Tag Archives: Living While Black

Black Beauty

Hope was home for the recent holiday, and while she was here, she decided to cut her hair. Hope had decided some time ago that she regretted relaxing her hair and wanted to “go natural” again. After about 7 months of growing it out, we snipped off the relaxed ends and basked in the glory that is now her little Afro.

Ok, so maybe I basked; Hope seemed beside herself with shock, anxiety and the ever present teen worries about how others would see her.

When Hope came to home nearly 5 years ago, she had a lot of hair that I lovingly nurtured right on down to her shoulders. It was not chemically treated. I twisted it, coiled it, braided it, did all kinds of things with it. Hope was really proud of her hair; she got a lot of compliments. She learned to really embrace how her naturally curly, coily hair looked.

Hope has thick hair. It’s not just that each strand is thick; there are also a lot of strands. I swear when I first started doing her hair, I thought I was wrestling a carpet!

As she got older, and I shifted more of the burden of doing her hair to her, things got…difficult. My daughter’s care-taking abilities didn’t produce the same results, and eventually she decided that she wanted to relax it.

I hated the idea. I wanted her to love her hair and to learn to properly care for it. It had been years since I’d given up relaxing my own hair, and there was a part of me that took it really personally that my daughter wanted to relax her hair.

I had failed to promote the beauty of our hair.

I had failed to foster a sense of pride in our hair in its natural state.

I had failed to cultivate a sense of beauty that didn’t adhere to Euro-centric beauty norms.

I had failed to get her to love herself.

In spite of these failures, I also support one’s ability to wear their hair however they please. So, I asked her hair dresser to relax her hair.

Oh there was lots of hair swinging. There were smiles. There was hair flipping. Hope’s hair grew and then…all the things that happened before the relaxer happened. Poor maintenance; lazy care, heat damage, split ends and breakage. There were a couple of heavy “trims” that took inches off.

And I was spending a small fortune getting her hair done.

We ended up in the same place as before, which made me feel as though my prior failures had been confirmed in this hair relaxing exercise.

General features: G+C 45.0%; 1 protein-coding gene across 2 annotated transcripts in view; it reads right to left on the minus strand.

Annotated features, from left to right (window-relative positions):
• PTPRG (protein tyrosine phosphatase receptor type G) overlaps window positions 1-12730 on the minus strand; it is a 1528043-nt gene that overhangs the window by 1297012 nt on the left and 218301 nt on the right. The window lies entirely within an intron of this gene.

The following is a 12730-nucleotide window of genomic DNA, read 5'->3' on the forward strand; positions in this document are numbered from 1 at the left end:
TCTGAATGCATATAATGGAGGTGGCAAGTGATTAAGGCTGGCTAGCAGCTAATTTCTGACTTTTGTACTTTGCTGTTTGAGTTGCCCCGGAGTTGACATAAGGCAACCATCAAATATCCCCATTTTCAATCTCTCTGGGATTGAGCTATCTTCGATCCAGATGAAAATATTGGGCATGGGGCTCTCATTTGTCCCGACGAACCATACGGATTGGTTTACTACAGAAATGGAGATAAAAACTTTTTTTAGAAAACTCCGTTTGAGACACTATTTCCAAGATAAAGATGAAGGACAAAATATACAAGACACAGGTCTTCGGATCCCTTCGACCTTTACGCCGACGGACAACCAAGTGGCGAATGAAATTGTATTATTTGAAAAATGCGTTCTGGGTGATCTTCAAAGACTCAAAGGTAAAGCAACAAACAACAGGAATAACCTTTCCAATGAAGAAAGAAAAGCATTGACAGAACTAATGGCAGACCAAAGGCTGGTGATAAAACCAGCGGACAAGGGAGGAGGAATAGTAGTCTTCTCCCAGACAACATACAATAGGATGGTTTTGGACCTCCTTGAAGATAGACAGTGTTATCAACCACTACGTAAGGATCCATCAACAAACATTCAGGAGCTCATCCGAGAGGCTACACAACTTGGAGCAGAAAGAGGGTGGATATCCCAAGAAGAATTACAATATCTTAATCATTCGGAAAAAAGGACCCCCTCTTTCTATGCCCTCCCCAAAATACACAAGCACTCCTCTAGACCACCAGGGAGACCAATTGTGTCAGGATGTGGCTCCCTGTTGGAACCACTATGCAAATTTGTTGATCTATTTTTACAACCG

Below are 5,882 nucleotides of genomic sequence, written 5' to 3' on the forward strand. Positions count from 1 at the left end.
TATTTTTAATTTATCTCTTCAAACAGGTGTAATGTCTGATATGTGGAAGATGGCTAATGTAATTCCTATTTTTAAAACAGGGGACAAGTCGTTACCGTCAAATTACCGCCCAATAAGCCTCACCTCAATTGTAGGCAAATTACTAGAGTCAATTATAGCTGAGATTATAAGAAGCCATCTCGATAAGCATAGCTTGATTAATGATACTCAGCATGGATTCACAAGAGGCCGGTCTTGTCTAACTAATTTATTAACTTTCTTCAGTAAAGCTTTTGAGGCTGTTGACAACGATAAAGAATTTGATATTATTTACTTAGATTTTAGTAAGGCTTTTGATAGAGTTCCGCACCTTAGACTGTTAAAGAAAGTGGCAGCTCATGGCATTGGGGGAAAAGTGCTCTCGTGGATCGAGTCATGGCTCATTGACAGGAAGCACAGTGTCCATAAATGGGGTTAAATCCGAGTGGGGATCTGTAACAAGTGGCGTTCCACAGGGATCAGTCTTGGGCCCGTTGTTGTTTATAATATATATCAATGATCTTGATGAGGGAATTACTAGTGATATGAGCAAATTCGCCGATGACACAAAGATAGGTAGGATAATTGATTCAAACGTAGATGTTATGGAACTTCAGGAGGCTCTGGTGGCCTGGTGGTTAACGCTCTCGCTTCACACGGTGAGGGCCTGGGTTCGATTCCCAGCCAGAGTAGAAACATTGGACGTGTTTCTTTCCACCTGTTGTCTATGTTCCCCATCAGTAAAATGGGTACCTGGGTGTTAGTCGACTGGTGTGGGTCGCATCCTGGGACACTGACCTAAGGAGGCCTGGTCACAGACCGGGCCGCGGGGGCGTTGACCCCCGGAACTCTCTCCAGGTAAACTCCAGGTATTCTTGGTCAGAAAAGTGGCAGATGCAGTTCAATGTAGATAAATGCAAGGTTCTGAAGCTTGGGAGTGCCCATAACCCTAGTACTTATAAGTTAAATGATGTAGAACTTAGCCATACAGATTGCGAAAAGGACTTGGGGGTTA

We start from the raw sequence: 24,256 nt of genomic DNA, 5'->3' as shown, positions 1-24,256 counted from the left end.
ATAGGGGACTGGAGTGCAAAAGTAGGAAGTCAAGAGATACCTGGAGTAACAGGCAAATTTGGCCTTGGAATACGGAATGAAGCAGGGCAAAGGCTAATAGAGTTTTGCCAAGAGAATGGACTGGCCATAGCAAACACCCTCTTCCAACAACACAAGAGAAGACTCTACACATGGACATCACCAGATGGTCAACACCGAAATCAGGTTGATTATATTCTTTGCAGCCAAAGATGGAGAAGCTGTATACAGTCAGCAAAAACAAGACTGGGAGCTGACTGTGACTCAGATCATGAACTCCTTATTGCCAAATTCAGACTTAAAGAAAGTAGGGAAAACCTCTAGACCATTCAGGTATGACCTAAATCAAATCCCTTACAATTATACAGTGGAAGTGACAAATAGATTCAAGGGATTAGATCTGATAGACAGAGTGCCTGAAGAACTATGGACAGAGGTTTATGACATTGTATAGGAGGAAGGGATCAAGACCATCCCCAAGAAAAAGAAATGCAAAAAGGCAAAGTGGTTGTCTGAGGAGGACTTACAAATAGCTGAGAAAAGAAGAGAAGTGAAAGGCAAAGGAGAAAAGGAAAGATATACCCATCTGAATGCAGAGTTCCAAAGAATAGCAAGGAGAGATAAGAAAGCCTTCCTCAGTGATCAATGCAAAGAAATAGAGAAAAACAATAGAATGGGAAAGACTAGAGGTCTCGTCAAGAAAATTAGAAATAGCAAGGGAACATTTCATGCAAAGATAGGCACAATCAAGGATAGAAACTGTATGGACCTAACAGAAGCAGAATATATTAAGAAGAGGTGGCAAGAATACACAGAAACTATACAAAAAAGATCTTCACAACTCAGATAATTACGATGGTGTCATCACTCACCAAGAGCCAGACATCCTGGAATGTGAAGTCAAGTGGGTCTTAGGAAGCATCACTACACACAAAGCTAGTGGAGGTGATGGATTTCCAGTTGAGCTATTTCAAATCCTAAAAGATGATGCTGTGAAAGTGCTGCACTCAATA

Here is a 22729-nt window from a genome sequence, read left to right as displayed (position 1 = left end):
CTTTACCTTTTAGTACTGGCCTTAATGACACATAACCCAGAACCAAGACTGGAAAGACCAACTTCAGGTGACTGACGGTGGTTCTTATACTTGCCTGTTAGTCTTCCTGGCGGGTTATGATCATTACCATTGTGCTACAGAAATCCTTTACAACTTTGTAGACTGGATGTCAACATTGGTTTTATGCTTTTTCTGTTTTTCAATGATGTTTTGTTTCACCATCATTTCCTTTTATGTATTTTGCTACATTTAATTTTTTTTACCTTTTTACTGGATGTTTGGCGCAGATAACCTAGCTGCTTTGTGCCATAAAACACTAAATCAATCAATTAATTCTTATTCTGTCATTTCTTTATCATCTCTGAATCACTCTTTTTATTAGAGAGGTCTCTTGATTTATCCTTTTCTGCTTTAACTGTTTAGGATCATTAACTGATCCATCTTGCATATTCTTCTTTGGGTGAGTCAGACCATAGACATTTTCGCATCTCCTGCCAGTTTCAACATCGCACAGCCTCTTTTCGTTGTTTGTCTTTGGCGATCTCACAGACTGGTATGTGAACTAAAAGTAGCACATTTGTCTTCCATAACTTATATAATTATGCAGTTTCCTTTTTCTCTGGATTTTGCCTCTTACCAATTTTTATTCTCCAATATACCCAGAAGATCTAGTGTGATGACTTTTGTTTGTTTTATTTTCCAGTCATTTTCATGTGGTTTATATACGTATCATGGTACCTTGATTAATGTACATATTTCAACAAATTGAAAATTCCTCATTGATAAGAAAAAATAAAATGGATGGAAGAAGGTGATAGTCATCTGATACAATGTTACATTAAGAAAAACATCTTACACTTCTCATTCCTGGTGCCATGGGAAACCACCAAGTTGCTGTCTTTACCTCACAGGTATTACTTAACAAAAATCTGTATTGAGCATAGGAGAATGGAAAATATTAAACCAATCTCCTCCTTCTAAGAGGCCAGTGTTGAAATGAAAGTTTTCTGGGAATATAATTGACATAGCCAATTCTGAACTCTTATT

Then one night I was watching hair videos on YouTube when Hope said she regretted relaxing her hair. She thought it would be easier, but it wasn’t.

I still have teeth marks on my tongue from where I nearly bit it off so as not to say, “I told you so!”

So she begin the journey to grow her hair out with the first major development happening during her fall break.

I’m delighted that she grew her hair out and that she wants to embrace the fullness and textures of her natural hair. That said, I know that rocking a teeny weeny Afro (TWA) is a shock at first. You see all your other features and you can feel weird about them.

Is my forehead really that big?

Were my ears so noticeable when my hair was longer?

I swear my acne was not this noticeable with bangs.

My nose is big.

My skin is so dark.

My teeth are big.

I need earrings to distract from this.

I don’t like the way I look.

People will make fun of me.

I’m never going to look like Becky (No, you’re right and you’re not supposed to.)

It’s all so loaded. Helping her reframe her thoughts about beauty is hard. Helping her think about the fact that six months from now she will have a lot more hair is hard. Helping her believe that she doesn’t need to “fix” anything is hard.

Self-acceptance is hard at almost any age; it’s especially hard at 17.

I think she’s stunning. Her chocolate skin is dark and creamy. Her almond shaped eyes sparkle. With the hair away from her face, her acne quickly faded. I finally was able to coax a pair of small, classy earrings on her. With her militaristic posture and figure I’d kill for, I think she’s an 18 out of 10.